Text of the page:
Folks, if I hadn’t been part of it, and witnessed it myself, I’d have hardly believed it.

At the end of the song, we made our good-byes and walked out into the cold, dark night air, a little giddier, a little more enlightened and filled with a little more love for and faith in humanity.

Just goes to show…you can find allies in the least likely of places…

Wishihng you all Peace, Love and Pride. May you all be pleasantly surprised in the least likely of places, among the least likely of crowds.

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18 Responses to And to all, a good night…

  1. That was a great story. Well, aside from the 3 homophobes to begin with. But I hope you know what I mean.

  2. This was my Xmas miracle story. After a split country in the election season, it was nice to hear of such a coming together of people. Thank you for sharing

  3. Mark in DE says:

    I have also wondered about the RSVP thing, but eventually just decided not to worry about it. Like you, we used to have a big holiday open house (75+ people) but we found we really didn’t spend any quality time with our friends. Now we do a smaller holiday event that is less work for us, less money, and more quality time with friends.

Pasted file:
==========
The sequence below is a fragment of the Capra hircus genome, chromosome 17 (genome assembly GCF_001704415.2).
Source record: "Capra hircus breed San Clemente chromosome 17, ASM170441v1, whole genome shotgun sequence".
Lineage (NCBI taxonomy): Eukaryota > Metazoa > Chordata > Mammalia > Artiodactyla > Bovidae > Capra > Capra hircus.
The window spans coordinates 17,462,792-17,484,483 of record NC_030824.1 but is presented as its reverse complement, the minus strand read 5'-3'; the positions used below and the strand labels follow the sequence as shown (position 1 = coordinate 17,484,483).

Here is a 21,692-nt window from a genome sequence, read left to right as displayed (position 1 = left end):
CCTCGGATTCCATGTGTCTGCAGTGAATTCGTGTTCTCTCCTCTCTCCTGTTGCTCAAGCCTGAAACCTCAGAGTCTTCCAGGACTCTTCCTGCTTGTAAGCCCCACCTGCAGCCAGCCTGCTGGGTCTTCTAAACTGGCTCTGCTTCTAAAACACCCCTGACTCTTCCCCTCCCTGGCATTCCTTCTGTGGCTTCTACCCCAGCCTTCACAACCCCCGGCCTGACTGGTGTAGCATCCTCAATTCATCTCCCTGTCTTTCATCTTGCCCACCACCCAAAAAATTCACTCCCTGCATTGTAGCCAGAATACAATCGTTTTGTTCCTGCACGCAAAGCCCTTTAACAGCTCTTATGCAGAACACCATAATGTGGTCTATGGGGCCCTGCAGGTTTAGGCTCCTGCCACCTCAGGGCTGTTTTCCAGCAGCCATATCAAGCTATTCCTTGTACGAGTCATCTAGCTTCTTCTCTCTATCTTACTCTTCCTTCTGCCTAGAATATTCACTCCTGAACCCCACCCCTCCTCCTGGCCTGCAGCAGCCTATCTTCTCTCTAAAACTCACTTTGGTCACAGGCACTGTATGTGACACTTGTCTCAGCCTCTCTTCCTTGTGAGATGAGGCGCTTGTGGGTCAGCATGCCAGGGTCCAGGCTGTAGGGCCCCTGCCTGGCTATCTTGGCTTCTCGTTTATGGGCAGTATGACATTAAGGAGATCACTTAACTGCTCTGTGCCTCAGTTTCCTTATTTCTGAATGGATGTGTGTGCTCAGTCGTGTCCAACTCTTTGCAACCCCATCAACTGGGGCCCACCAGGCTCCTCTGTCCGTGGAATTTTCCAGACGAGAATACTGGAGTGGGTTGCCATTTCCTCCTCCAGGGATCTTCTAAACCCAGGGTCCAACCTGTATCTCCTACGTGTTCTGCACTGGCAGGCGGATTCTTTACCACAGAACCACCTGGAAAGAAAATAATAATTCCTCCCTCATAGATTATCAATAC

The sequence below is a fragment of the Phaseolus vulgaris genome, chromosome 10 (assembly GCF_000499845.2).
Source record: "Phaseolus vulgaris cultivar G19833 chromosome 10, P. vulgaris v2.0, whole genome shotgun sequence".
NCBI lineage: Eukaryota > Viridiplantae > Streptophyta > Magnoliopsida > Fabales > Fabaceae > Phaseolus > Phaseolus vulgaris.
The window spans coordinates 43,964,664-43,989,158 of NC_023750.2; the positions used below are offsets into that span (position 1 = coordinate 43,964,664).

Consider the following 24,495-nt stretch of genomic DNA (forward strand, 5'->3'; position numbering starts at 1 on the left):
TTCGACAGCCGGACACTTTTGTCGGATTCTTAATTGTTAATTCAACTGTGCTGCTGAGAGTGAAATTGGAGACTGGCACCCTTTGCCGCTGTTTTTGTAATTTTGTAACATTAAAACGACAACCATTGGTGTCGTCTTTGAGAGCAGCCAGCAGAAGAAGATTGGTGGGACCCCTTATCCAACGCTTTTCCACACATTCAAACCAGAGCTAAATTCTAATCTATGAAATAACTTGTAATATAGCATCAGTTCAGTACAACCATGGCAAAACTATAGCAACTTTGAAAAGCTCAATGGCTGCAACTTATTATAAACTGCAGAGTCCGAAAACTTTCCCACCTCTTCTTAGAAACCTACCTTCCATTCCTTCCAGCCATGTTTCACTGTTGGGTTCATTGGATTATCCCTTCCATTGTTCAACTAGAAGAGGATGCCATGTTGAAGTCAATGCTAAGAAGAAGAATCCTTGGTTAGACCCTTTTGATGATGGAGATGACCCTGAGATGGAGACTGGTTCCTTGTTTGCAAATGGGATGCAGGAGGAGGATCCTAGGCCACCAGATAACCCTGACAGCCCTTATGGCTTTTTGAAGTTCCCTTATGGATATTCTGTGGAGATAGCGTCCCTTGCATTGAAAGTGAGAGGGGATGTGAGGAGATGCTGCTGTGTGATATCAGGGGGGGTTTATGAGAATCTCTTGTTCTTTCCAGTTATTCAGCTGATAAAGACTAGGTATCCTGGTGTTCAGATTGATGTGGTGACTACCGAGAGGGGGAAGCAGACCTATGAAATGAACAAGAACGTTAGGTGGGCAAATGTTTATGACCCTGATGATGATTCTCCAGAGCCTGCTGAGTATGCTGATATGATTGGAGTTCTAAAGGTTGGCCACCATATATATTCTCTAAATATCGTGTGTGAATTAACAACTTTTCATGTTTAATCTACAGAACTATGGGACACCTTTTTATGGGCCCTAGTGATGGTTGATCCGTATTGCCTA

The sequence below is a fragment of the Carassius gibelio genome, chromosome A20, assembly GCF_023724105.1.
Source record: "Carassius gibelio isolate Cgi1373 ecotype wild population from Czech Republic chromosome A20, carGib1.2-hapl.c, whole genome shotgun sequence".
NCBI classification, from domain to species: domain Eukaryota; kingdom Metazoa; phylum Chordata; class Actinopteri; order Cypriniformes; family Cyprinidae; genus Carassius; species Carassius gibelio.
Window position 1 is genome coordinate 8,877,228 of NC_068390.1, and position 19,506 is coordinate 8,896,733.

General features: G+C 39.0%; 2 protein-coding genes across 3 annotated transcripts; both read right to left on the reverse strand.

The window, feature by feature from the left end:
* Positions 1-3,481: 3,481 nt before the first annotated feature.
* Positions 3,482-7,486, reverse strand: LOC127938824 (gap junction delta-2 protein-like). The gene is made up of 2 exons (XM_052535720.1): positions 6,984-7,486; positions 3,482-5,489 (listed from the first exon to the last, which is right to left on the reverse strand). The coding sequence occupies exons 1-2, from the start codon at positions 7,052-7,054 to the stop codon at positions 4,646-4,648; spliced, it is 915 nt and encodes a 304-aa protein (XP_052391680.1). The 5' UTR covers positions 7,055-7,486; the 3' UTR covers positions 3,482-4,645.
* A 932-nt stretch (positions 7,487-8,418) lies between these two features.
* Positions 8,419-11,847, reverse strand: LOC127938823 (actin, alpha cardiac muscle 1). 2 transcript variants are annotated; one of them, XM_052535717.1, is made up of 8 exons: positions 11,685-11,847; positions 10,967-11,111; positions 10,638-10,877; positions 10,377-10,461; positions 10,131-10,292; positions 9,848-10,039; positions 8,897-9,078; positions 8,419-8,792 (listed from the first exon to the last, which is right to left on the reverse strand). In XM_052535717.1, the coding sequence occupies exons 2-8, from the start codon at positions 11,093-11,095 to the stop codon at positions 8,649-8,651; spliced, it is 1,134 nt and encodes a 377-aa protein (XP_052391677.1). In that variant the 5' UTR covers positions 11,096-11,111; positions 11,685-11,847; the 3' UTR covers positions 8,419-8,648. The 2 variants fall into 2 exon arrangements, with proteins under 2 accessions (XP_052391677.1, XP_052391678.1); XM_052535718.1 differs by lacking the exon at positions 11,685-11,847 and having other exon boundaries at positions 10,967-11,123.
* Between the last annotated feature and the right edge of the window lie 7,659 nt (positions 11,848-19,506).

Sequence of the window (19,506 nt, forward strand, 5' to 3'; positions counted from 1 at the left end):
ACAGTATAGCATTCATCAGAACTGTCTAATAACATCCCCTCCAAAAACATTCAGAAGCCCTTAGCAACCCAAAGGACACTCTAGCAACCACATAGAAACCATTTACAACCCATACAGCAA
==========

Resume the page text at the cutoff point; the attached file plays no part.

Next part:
What a great experience at The Barn!!! It couldn’t have happened to a more deserving man. 🙂

  4. Kyle Leach says:

    Sean, I am so glad your party went well! New blood is always a risk. One of ours got very drunk, began being somewhat inappropriate, and knocked over one of the small holiday trees. The RSVP thing is a big issue and seems to be all too prevalent. I will say that some of the people on the list may just not be getting the invite. Out of our 65 guests about 5 didn’t get the Evite and a few didn’t get their Facebook notifications because of their Facebook preferences. The rest I don’t have an excuse for. Your accounts of the moments at the bar are priceless. TWF moments are the best! That’s what life is about! (And how did I know you’d sing Low Places, one of my favorites too.) 🙂